#ThrowbackThursday Poetry: Southern Love

He made sweet tea in
the mason jar he used to
catch lightning bugs those

childhood summer nights.
When we’ve finished it all, drunk
on honey, we lick

our tongues inside, reach
for the crystalized sugar
caked to the bottom,

fill our mouths with more
as the sun sets and our cheeks
glow like fire flies.


This is a revised version of the original poem, which was posted May 3, 2015.

Advertisements

Play Me

Play me like a guitar—
Let your fingers pluck and caress;
Strum my strings until
you find the right chords
to echo my parting lips;
Let your tongue curl as you
feel the rhythm loosen your limbs;
Make love to me in acoustic riffs.
I’ll tell you when to stop—
Our song isn’t over yet

I Think, Therefore…

I love you . . .
I think.
I’m pregnant . . .
I think.
Two words at the end
of a statement that make its surety . . .
questionable.

And yet, was it not Descartes
who only needed the assurance of thinking
to know that he was?
And is not God called the Great I AM
because His thoughts are unsearchable?
And what is in your mind but
memories of me and us and where we
might be had things played out differently?

I think about it more than I ought,
and I’m never quite sure—
So, maybe you can ease my conscience.

Tell me, what do you think of me in this dress?
And how confident are you of the words
that escape the gate of your lips?
Think . . .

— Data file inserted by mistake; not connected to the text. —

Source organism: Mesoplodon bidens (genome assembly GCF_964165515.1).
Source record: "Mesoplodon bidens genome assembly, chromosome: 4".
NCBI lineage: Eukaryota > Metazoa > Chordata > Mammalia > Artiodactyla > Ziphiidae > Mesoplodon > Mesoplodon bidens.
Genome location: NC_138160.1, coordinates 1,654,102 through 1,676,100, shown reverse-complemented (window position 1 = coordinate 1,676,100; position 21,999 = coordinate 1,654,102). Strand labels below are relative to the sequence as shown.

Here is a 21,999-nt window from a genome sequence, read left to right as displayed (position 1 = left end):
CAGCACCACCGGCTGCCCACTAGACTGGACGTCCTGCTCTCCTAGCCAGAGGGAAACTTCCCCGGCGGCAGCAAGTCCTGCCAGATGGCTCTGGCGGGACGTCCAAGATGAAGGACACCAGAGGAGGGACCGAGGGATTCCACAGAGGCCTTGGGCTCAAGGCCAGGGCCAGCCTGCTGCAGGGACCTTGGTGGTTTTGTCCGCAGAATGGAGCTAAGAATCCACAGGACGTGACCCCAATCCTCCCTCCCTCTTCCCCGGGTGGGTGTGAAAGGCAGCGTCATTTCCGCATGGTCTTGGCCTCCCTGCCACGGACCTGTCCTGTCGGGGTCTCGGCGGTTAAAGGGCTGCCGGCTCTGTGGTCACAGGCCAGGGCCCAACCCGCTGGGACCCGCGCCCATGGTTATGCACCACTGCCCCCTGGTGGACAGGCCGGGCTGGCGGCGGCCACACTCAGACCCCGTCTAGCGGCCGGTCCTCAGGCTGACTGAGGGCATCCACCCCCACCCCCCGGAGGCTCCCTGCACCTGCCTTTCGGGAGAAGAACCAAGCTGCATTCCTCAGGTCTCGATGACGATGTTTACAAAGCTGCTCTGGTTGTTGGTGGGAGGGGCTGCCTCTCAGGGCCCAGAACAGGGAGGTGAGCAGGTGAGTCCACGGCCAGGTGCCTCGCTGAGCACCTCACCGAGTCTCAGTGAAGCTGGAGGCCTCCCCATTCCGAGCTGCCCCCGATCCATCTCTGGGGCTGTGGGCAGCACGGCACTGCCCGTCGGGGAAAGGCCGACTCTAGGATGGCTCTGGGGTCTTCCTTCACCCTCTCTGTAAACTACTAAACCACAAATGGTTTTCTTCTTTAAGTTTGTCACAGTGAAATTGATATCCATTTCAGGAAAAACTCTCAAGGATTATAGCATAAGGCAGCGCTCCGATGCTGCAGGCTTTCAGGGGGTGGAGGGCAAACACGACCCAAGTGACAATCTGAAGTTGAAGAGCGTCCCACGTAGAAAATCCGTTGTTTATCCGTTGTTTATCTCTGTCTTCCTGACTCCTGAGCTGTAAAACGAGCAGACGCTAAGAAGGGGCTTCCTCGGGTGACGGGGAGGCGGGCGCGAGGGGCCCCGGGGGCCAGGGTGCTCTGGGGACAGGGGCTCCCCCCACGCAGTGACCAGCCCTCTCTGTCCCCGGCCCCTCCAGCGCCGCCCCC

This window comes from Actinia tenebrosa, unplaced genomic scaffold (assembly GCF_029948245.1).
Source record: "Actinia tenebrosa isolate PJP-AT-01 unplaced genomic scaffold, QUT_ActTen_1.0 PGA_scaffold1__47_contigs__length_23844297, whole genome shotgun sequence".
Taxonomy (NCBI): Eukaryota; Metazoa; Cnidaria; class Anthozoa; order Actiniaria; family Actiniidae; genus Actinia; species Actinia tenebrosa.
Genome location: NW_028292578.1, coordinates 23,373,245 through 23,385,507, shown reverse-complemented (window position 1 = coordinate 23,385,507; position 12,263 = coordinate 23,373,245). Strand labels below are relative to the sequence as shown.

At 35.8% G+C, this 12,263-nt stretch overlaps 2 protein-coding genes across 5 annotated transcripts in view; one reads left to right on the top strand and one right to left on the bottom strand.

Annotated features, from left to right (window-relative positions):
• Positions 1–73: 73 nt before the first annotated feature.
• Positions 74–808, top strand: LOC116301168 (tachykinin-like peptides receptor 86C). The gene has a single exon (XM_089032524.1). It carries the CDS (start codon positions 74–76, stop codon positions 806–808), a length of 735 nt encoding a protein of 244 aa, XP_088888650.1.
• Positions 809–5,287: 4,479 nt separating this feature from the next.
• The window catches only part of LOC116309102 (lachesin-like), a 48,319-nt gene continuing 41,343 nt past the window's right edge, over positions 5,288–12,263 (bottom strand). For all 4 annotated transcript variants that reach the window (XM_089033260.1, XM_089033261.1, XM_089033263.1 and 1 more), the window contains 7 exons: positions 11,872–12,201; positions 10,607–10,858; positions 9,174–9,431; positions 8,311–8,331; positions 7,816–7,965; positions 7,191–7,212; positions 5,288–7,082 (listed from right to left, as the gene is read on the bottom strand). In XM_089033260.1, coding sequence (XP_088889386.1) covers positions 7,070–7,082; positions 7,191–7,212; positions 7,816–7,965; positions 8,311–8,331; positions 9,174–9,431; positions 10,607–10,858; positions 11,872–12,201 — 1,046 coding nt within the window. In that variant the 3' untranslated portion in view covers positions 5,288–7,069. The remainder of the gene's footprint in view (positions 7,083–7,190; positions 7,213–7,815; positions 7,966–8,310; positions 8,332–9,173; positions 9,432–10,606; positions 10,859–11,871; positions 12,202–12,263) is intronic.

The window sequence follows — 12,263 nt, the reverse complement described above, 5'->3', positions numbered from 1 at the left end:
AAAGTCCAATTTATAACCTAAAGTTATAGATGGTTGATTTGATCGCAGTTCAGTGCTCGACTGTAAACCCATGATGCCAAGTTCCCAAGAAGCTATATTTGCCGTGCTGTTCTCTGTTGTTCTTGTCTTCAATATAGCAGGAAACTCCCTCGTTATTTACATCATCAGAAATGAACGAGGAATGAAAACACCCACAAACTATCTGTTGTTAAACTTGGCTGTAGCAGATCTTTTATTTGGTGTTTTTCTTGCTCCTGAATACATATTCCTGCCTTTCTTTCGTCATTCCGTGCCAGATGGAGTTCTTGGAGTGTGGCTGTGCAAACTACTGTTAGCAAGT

carefully—
Then speak—
And maybe our love will BE.

#ThrowbackThursday Poetry: Together We . . .

What is there left to say? That is the question we must ask ourselves this final week of BlaPoWriMo. Does black poetry/literature still exist today, and if it does, for what purpose? Well, this poem, originally published February 15, 2016, explains why we still need black poetry…

Photo by @createdbyjarrod from nappy.co

Together We . . .

Together we hood our faces,
stuff our pockets with
Skittles and Arizona tea.

Together we lose the air
to our lungs from cigarette
smoke, forearms curled
around our throats.

Together we put our hands up,
surrender to tear gas
and rubber bullets
on evening news.

Together we are body slammed
in bathing suits, flipped
over school desks, strangled
from showerheads, executed
where children play.

Together we pray for peace—
as strangers wave battle
flags, hide assault
rifles behind Bibles.

—Nortina

#BlaPoWriMo: I met this girl…